DOC: At one point in broadcasting, because Telecommunications Act of 1966 said that you could earn more than radio stations that you used to — I think at one point you could own across the country 17 or 20 or something like that. But you could only own 1:00 a.m. or FM (?) you could own. Per market. Yeah. Ravioli and that’s what — I remember when some of those sold. Some of the stations I worked at. The profit margin was imagine if I told you it was 40 percent, would you think that’s pretty good?

SHAWN: Absolutely. Yeah.

DOC: They were 70 percent. (?)

PATRICK: More power to them. I’m obviously in the wrong business.

DOC: The reason why it was 70 percent — because they didn’t pay Doc Thompson. They were like, it’s all right. Kid. You can eat ramen, that’s fine.

PATRICK: Wait. Where’s my paycheck —

DOC: That has all changed somewhat. You just get on. And it works. So we’re talking a little bit about Thanksgiving and some of the other things that people search for by state. And some of them seem pretty traditional. Some of them not. Give you some of the other ones. Maybe we’ll hit your state here. Indiana, peanut butter cookies. That’s kind of a holiday thing. (?)

PATRICK: At least it’s a cookie.

DOC: Pin wheels. That’s also a cookie. That’s in Kansas. Cornbread (?) dressing in Louisiana. That makes sense. Chicken potpie in Maine. Maryland, crab cakes. You know what, I think they search for that all the time in Maryland. That’s not a holiday.

PATRICK: That’s year around because you can get them cheap.

DOC: Cheesecake in Massachusetts.

PATRICK: And New York. And being from New York, that’s pretty common.

DOC: Makes sense. Michigan is chili. Odd choice.

PATRICK: It’s really cold up there.

DOC: Minnesota, green bean casserole. Does anybody else have that? That’s the only one?

PATRICK: I think so.

DOC: What is chicken spaghetti in Mississippi and also Texas. Chicken spaghetti.

PATRICK: I found a few recipes for that. (?) dish. Which I think you would just substitute turkey for that. But it’s made in spaghetti than turkey.

DOC: (?) oven roasted vegetables for Montana. Nevada, peanut butter cookies. New Hampshire, blueberry pie. Thank you, Kal. Blueberry pie. Although, New Hampshire (?) so maybe.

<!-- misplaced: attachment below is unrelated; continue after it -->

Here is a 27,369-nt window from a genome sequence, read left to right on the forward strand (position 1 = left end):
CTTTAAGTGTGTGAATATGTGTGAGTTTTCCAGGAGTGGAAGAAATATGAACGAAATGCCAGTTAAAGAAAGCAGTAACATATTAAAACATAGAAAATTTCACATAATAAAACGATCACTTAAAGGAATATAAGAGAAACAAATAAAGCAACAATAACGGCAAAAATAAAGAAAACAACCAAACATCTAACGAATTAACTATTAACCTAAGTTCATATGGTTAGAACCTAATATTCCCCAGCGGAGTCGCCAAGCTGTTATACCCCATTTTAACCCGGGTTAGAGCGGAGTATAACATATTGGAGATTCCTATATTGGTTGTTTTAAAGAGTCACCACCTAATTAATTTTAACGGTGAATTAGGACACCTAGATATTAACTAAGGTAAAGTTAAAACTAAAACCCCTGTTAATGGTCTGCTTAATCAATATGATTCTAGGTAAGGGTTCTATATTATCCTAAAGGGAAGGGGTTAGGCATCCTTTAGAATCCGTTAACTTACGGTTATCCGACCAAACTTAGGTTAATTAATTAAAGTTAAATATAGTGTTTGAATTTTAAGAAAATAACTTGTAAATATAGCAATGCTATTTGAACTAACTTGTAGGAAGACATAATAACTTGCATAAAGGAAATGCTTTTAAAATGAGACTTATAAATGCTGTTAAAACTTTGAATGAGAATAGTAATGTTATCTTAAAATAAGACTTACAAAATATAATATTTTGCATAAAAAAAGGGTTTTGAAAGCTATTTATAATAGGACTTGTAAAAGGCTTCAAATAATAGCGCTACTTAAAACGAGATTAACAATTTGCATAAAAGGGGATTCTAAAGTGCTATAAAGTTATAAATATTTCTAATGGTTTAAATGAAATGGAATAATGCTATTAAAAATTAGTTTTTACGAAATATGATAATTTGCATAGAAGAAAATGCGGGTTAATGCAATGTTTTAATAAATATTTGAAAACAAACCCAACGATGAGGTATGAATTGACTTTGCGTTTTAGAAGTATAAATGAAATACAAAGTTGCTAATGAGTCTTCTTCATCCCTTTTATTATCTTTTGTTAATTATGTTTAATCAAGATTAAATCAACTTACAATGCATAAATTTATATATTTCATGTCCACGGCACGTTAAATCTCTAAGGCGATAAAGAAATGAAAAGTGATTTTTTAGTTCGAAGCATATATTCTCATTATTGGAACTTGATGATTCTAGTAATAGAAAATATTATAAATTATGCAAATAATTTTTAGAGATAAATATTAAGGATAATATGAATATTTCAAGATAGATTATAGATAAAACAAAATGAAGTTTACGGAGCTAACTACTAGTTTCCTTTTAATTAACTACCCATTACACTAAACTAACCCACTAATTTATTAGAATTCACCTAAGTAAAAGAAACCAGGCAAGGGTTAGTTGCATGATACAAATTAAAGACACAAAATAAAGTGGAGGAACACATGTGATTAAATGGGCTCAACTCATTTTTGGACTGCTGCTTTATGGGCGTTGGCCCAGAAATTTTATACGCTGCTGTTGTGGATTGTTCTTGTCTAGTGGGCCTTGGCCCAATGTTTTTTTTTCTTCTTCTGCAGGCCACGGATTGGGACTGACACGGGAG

PATRICK: Yeah, it’s cold.

DOC: Crab cakes in New Jersey. Pecan pie in New Mexico. Sweet potato pie (?) that’s an interesting one. In both Ohio and West Virginia, buffalo chicken dip.

PATRICK: Why not?

DOC: Have you ever had that?

KAL: That stuff is awesome.

DOC: Yeah. And checking account me — it’s shredded chicken with (?)

PATRICK: Mixture of cream cheese, heavy cream, and main ace.

DOC: And it’s layered in there?

PATRICK: No, you mix the whole thing (?) served on baguette or toast. Crackers. Whatever you have.

DOC: Oklahoma, pecan pie. I’m sorry. Pecan pie. Whichever. Oregon, bread stuffing. Pennsylvania, also chicken dip. That whole region, Ohio, West Virginia, Pennsylvania. Interesting. You know that he probably just found out about it. (?), yeah, we had that 30 years ago. We’re like, have you tried this new thing?

PATRICK: Which is interesting. Because Ohio is typically the test region. I don’t understand why. But it’s the test region for new foods for the major food companies.

DOC: Yeah. Columbus, in particular. For some reason, demographically, it cuts across all of them. Midwest. But you’re also east. You have older (?) just demographically, it’s worked for them.

PATRICK: Well, you would think so, but no candidate has won that won the state of Iowa. So I don’t understand (?)

DOC: No Ohio. Without winning Ohio. I think that’s the history. Anyway —

PATRICK: So maybe you keep Ohio —

DOC: Yeah. (?) pumpkin pie. (?) sausage balls in Tennessee. Just like Alabama.

You’ve got crescent recipes in Utah. Crescent rolls. Butter nut soup. (?) sugar cookies in Washington. And then shrimp in Wisconsin. And Wyoming pork chops. And then I left out three states.

New Hampshire — I’m sorry.

KAL: New Hampshire.

DOC: Appreciate you being there, even though I screwed it up. Nebraska, Rhode Island, and Iowa, all search for something that is an odd pick. Kal, have you ever had monkey bread?

KAL: Is that brain?

DOC: No. Monkey bread. Because you’re thinking sweetbread.

KAL: Yes. Might as well be bread.

DOC: It’s made with only part of the monkey. Not the entire monkey. You’re giving me the look. It has nothing to do with monkey.

KAL: Like Rocky Mountain oysters?

PATRICK: Kind of. (?) I was a Boy Scout. Monkey balls instead of monkey bread. But it has nothing to do with monkeys. I don’t know where the term came from.

KAL: What is it made of?

DOC: It’s cinnamon bread.

PATRICK: Yeah, you are take any kind of a canned biscuit or Doe. You cut it into pieces. (?) and then you make a caramel mixture. So it’s sugar and butter in the bottom of like — like —

DOC: Your roasting pan?

PATRICK: Like an angel food cake pan. A buttoned cake pan. Then you put the (?) you roll them in cinnamon sugar. You put them in there. You bake it. You turn it upside down. I it has this wonderful. (?) it’s actually really good.

KAL: That sounds awesome.

DOC: Yeah, it’s fantastic or whatever. It seems like an odd pick — it’s not really a breakfast dish. It can be. Not as much as cinnamon rolls.

PATRICK: That you can serve (?) a lot of people with. That doesn’t require a lot of preparation.

DOC: This is more, like you said, camping, or late at night, snacky thing. Maybe people are using it for all those. Maybe breakfast or even a desert then it could be used for.

PATRICK: Yeah. I suppose.

DOC: You know what, though, it’s probably simple to make for a sweet dessert or whatever you’re going to use it for, by comparison. (?)

PATRICK: You don’t have to make a Doe.

DOC: You don’t have to make the Doe —

PATRICK: It’s sugar, butter, (?) those are the ingredients.

DOC: So you’re already starting the Doe made. That probably works really well. That’s interesting.

PATRICK: It’s like the crescent recipes in the other states. Alaska and Utah.